This article is designed to help you explain to key stakeholders what IMPLAN is, how it works from a high level, and the history and reputation of the IMPLAN data and software as a leader in the field of economic impact analysis. Feel free to copy and paste these statements into your reports or presentations!



IMPLAN is the leading provider of economic impact data and analytical applications. IMPLAN serves the economic data needs of researchers, policy makers, decision makers, advocates, business leaders, governments, and more. 


IMPLAN was created by academics to serve the needs of the United States Forest Service in the 1970’s. It has been transformed today to serve as a solution-provider for anyone interested in better understanding their economy. IMPLAN is a regional economic analysis software and data application that is designed to estimate the impact or ripple effect of a given economic activity or the contribution of some existing activity within a specific geographic area.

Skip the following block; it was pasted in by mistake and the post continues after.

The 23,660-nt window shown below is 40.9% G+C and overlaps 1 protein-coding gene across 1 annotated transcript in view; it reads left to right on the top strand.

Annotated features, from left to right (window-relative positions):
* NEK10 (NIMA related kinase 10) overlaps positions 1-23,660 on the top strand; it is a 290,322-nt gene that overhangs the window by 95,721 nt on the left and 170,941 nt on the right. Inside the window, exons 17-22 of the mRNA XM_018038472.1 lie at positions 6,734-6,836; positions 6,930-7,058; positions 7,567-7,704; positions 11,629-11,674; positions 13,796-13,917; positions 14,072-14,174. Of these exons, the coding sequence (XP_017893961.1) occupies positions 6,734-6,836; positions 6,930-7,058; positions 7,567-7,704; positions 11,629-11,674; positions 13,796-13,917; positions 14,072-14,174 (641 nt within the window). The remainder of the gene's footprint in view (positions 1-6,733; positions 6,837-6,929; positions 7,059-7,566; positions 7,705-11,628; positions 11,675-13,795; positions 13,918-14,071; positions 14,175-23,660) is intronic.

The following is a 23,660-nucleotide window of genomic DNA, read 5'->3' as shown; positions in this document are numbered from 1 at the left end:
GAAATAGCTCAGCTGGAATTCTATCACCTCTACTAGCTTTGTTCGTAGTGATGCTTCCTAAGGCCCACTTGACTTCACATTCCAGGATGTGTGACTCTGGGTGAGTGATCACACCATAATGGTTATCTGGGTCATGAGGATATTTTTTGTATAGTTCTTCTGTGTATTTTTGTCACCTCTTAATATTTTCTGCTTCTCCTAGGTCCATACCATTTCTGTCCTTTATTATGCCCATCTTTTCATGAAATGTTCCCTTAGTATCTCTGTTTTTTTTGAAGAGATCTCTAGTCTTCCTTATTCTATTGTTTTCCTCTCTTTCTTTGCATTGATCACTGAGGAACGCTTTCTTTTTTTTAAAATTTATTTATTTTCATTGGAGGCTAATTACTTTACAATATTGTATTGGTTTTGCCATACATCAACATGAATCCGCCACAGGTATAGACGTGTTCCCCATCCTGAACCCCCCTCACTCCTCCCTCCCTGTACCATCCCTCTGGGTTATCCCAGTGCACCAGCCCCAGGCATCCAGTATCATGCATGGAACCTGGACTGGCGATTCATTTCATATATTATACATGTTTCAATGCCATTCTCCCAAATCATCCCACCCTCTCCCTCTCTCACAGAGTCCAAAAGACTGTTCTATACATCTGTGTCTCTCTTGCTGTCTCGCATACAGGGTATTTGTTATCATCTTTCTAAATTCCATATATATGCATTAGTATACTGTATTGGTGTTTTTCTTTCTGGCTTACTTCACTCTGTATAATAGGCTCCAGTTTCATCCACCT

IMPLAN utilizes an economic modeling technique called Input-Output analysis and a Social Accounting Matrix, which is a type of applied economic analysis that tracks the interdependence among various producing and consuming industries of an economy and the spending of households. It measures the relationship between a given set of demands for final goods and services and the inputs required to satisfy those demands. 


IMPLAN has been a standard tool for academic and professional economists for decades. The methods used to produce IMPLAN’s economic data set and economic impact estimates have been widely published both in professional publications as well as peer-reviewed academic journals. Many of these methods are considered standard best practices in a wide variety of applied economic fields today.